Conclusions The Tanzania National Voucher Scheme was associated with impressive increases in the coverage of insecticide treated nets over a two year period. Gaps in coverage remain, however, especially in the poorest groups. A voucher system that facilitates routine delivery of insecticide treated nets is a feasible option to “keep up” coverage.


  • We are grateful to the National Malaria Control Programme, the Tanzania National Voucher Scheme implementing partners, the Mennonite Economic Development Associates, CARE, World Vision, and Population Services International for their cooperation in the implementation of the study. We thank Karen Kramer and Christian Lengeler for their important contributions to the overall design of the monitoring and evaluation process, and Christian Lengeler for his helpful comments on the manuscript. Thanks are especially due to Alex Mwita, Renata Mandike, and Nick Brown for their continued support of the monitoring and evaluation process.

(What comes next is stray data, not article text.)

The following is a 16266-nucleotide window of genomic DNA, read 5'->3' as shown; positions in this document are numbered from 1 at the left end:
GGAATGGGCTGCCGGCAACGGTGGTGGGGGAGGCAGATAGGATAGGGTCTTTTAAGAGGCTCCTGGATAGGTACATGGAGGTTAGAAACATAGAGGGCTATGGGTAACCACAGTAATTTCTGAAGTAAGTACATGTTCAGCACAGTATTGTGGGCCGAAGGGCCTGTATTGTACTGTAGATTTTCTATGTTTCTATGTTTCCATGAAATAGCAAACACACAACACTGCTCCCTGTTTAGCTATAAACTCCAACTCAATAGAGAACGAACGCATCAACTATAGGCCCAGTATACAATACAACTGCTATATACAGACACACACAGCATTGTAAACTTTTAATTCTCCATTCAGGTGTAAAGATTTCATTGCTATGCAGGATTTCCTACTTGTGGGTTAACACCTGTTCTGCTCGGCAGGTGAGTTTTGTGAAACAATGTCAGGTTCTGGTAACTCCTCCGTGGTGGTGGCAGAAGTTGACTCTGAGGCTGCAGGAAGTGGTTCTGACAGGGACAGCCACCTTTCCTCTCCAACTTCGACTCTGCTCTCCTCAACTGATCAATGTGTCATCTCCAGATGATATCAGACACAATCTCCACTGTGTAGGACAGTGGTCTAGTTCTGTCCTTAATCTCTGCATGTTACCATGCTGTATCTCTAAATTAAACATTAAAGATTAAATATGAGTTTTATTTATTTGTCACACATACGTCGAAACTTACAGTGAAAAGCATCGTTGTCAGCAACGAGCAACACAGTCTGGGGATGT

• Contributors: KH and RN are principal investigators. KH, TM, RN, HMp, CJ, HMs, and JAS designed the study. HMp and TM oversaw data collection. Analysis was undertaken by JB, TM, and KH. All authors contributed to the interpretation of the data and the drafting of the paper, and all have approved the final version. KH is the guarantor for the study.

  • Funding: Funds for the 2005 and 2006 surveys were provided by the Ministry of Health through its Global Fund Round 1 grant and the Gates Malaria Partnership. The UK Department for International Development and the Royal Netherlands Embassy provided funds through their grants to Population Services International. The 2007 surveys were funded by the United States President’s Malaria Initiative. Although the study was conceived in collaboration with the National Malaria Control Programme, the programme managers had no role in the collection, analysis or interpretation of the data, in the writing of the report, or in the decision to submit the paper for publication.

  • Competing interests: None declared.

  • Ethical approval: The study received ethical clearance from the Medical Research Coordinating Committee of the Tanzanian National Institute of Medical Research and the ethics committees of the Ifakara Health Institute and the London School of Hygiene and Tropical Medicine.

This is an open-access article distributed under the terms of the Creative Commons Attribution Non-commercial License, which permits unrestricted use, distribution, and reproduction in any medium, provided the original work is properly cited.